The impact of ObamaCare on doctors and patients, companies inside and outside the health sector, and American workers and taxpayers
The March Kaiser Health Tracking Poll finds that health care is one of many issues that will be important to voters in the Presidential election, trailing concerns about the economy and jobs and leading concerns about another hot issue, immigration. Health care ranks higher for Democratic voters than for Republican and independent voters and is a higher priority for women than for men.
The Bureau of Insurance hoped to stem Community Health Options’ losses, partly by ending as many as 17,000 policies, but CMS rejected the temporary plan.
Eric Cioppa, the state’s insurance regulator, wrote in the letter to CMS, his bureau “would have acted to reduce membership, increase capital and thereby better protect the remaining (co-op) members and their health care providers from the risk presented by the type of losses experienced in 2015. Because CMS’s decision has precluded my ability to act as proposed, CMS now must share responsibility for the risk of an outcome we all very much hope to avoid.”
President Obama and the Supreme Court have effectively replaced the ACA with something we now call “ObamaCare.”
Unfortunately, ObamaCare doesn’t work much better than the ACA. ObamaCare is still causing Americans to lose their health plans, still driving premiums higher, and still causing their coverage to erode.
Obamacare turns six and Americans are left with broken promises. Millions have lost their healthcare plans, and, for those faced with narrowing provider networks, their choice of doctors is also shrinking.
The president’s broken promises have multiplied over the past six years and now we’re faced with rising costs, bigger middle class tax bills, design flaws and unworkable provisions. In 2017, we can, and must, do better.
With the passage of the Affordable Care Act and the transformation of the nation’s health care system, HHS has gone from a minor regulatory player to the second most-burdensome regulator, measured by the amount of paperwork they pile on Americans, behind only the IRS.
In 2008, HHS imposed roughly 412 million hours of paperwork, up sharply from 152 million hours in 1995. By 2016, however, with the help of hundreds of new ACA regulations, HHS’s paperwork burden has increased to roughly 700 million hours, an increase of more than 300 million hours since President Obama took office.
Kaiser Family Foundation released a survey Wednesday, which revealed among Republicans, 26 percent named Donald Trump as the candidate they most trust to represent their views on the health care, while 21 percent picked Ted Cruz. Fewer registered Republicans named John Kasich. Independents surveyed were more likely to choose either Hillary Clinton or Bernie Sanders than a Republican candidate, the report says.
Overall, the survey shows, health care is an important issue to a majority of registered voters.
Both the percentage of employers who offer insurance and the percentage of people covered will be important to watch as the changes brought about by the Affordable Care Act (ACA) continue to unfold. New coverage provisions and financial assistance provided in the ACA affect employers’ decision to offer coverage and employees’ decisions to take up any coverage they are offered at work. The employer shared responsibility provision, for example, requires employers with 50 or more full-time equivalent employees to offer coverage to full-time employees and their dependent children or face a financial penalty.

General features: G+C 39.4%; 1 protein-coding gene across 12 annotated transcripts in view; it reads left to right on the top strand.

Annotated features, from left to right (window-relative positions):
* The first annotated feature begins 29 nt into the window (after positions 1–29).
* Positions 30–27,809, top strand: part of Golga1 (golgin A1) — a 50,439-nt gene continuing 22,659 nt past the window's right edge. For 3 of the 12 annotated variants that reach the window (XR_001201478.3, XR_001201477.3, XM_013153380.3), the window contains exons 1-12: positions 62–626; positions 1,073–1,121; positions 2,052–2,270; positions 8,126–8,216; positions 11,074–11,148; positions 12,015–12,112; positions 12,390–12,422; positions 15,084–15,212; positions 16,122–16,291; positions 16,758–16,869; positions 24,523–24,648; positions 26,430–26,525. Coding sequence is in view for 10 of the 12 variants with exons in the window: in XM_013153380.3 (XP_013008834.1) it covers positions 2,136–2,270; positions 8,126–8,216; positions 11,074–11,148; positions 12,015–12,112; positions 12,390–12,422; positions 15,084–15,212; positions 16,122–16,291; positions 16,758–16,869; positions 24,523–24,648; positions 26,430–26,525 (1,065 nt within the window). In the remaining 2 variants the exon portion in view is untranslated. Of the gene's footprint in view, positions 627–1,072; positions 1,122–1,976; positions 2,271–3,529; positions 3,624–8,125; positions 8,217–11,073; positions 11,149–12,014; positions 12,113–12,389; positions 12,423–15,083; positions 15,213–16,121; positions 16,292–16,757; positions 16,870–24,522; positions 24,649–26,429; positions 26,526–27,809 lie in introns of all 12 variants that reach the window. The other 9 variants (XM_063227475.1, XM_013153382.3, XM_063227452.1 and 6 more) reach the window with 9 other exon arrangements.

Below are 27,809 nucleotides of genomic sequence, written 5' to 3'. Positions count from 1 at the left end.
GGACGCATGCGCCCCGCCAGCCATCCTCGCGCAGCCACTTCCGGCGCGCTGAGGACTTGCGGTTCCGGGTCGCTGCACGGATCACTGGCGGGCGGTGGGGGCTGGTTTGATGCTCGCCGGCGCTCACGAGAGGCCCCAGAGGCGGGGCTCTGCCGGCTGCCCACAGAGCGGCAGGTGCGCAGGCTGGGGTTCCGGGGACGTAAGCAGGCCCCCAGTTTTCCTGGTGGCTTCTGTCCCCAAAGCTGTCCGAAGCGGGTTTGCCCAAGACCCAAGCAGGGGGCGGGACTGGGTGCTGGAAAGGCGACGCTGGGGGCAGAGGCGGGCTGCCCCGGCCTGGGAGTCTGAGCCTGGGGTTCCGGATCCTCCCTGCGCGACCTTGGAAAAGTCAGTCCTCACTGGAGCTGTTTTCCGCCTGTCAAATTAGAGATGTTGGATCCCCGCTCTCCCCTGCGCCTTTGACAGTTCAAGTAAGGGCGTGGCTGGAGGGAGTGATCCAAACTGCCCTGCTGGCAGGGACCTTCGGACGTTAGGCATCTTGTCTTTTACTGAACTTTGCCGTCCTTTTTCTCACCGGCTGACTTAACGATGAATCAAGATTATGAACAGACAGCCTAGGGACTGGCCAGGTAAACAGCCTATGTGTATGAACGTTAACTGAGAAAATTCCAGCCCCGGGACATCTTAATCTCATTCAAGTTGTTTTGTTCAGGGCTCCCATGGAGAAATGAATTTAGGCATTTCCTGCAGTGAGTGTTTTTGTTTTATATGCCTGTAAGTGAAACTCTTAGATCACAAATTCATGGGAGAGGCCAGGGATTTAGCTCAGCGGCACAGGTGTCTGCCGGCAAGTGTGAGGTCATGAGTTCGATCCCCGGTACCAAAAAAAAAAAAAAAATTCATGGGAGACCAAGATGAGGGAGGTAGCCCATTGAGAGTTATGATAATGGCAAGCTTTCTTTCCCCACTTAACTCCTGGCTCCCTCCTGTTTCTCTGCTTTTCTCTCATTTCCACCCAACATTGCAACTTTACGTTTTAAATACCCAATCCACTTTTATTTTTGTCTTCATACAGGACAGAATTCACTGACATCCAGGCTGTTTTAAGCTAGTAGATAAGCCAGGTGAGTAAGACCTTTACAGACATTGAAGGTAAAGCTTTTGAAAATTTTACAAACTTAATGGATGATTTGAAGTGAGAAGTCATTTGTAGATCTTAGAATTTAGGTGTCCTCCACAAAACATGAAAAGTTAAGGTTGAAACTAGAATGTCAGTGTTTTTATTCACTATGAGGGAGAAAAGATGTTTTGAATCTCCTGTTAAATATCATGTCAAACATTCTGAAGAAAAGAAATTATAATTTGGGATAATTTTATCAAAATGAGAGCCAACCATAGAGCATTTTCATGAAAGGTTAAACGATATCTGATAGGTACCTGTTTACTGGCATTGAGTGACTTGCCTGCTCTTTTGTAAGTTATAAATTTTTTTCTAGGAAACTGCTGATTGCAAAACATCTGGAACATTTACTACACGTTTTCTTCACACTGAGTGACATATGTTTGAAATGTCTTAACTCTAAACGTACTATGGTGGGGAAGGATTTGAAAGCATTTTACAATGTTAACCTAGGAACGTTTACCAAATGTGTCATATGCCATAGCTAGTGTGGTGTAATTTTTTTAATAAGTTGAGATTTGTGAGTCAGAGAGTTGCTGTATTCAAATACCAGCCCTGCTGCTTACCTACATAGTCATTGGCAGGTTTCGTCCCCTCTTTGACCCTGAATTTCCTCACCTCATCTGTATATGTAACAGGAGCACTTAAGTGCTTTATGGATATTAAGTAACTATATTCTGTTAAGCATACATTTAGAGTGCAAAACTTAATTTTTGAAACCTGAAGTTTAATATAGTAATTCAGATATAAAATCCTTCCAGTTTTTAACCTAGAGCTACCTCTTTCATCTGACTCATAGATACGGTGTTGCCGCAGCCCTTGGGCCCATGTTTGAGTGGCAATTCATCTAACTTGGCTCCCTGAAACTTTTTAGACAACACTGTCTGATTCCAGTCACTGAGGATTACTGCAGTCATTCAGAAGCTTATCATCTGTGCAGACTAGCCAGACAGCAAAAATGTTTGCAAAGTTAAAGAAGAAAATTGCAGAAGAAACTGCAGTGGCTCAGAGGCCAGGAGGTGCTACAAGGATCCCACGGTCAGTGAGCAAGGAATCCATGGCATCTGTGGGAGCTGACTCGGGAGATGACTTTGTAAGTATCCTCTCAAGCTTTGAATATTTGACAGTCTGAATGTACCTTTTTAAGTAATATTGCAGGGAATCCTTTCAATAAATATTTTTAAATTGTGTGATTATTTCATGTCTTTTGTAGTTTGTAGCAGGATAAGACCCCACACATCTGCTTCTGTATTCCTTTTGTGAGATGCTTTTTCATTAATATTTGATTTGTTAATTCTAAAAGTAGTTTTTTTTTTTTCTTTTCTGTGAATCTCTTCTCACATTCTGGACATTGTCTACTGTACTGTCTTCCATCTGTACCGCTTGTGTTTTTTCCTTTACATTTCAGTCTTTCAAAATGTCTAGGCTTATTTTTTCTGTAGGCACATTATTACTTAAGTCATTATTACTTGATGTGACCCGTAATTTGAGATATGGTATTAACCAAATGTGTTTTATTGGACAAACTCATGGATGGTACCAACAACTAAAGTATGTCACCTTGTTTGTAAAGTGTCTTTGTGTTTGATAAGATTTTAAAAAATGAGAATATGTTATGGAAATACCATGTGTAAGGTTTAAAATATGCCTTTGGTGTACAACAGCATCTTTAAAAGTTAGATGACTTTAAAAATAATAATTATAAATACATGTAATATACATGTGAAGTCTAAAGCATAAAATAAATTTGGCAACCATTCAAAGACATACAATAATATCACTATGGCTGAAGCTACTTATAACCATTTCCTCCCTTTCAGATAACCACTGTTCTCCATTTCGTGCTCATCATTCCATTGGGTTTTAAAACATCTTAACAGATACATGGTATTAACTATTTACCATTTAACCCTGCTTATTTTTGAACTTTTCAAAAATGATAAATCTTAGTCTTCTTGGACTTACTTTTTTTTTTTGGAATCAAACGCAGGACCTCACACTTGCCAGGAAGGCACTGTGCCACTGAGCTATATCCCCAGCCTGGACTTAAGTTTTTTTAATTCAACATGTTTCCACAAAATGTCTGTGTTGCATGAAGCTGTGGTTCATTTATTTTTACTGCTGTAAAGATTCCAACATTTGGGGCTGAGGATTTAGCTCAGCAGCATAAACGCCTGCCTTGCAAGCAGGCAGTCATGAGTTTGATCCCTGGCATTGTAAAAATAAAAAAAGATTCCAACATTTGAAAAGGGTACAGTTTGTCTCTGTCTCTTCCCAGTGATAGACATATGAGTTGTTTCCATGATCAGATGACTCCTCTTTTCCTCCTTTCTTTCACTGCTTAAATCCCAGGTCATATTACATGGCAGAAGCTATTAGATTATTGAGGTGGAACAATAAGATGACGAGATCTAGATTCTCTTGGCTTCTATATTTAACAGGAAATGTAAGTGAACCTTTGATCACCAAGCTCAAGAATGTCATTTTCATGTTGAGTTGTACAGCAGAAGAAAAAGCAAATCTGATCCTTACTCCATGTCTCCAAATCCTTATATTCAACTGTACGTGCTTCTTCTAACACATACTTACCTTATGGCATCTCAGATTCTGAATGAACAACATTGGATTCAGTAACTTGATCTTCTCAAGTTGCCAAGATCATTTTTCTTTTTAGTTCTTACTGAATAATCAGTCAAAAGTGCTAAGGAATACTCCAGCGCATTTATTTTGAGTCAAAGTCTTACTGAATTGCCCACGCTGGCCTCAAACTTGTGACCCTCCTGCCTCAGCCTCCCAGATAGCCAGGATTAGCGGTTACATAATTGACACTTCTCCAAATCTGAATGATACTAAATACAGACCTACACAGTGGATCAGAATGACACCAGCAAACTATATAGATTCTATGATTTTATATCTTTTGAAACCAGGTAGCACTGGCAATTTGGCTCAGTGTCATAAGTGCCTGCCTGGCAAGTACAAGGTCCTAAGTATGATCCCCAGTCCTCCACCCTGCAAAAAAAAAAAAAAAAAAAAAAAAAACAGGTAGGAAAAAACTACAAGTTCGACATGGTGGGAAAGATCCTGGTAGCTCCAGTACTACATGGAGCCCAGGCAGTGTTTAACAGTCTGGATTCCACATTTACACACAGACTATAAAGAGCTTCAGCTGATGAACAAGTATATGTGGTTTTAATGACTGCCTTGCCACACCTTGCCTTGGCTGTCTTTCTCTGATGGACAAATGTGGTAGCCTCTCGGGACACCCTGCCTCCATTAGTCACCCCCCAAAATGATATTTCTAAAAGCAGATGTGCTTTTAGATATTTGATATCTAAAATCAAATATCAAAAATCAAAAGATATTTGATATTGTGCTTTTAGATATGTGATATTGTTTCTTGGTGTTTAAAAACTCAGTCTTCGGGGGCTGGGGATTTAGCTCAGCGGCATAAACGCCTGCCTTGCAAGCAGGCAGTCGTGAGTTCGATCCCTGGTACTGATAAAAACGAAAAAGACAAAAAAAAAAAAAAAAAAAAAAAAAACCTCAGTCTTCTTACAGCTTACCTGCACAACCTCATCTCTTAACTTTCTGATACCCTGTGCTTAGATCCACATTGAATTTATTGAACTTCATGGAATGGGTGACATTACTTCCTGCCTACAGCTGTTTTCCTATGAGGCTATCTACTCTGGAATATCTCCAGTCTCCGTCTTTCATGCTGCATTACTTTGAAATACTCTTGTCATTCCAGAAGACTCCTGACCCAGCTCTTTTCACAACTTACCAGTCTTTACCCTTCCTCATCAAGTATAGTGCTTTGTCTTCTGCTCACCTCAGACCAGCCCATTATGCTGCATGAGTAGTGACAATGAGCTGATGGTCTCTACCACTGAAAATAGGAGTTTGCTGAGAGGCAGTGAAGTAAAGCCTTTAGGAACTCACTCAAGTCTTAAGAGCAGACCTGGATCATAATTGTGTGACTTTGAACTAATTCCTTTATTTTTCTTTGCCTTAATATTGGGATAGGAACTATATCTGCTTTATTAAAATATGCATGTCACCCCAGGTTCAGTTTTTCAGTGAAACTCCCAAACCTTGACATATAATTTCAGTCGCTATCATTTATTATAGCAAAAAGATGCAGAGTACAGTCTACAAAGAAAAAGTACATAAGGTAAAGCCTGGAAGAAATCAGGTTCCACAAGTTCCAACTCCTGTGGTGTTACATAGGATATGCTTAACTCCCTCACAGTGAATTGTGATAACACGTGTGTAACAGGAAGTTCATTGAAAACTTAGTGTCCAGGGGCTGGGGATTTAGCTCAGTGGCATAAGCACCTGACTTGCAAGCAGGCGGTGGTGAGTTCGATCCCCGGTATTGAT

The administration has decided to explore the ‘next chapter’ of healthcare reform, rather than focusing on the issues of access and affordability.
The administration continues with an aggressive agenda to make administrative changes that impact millions of people without benefit of congressional input.
The latest changes that the Obama administration wants to make to Medicare Advantage plans offered to retirees of companies, labor unions, and municipal governments—called Medicare Advantage Employer-Group Waiver Plans (EGWP, pronounced “egg whips”).
The main reason many insurers are raising premiums this year is because they are experiencing higher than expected costs. This update implies that the people currently signed up in the plans are less healthy than what was anticipated by the company when calculating what to charge for premiums last year.
The Affordable Care Act was sold as something that would lower the cost of health care for millions of Americans. The only thing another year of premium increases, now once again accelerating, proves is that the promise becomes harder and harder to believe.
Big government tries to do too many complex things that it can’t do very well. In order to get the job done, government bureaucracies rely on unelected advisory groups from the private sector. For example, in Medicare and Medicaid, the government usually draws advisers from major hospitals and health-insurance companies. You can imagine the opportunities for cronyism and conflicts of interest such a scheme might create.
What makes the risk of corruption even greater is that many of the advisory groups the government puts together are relatively obscure.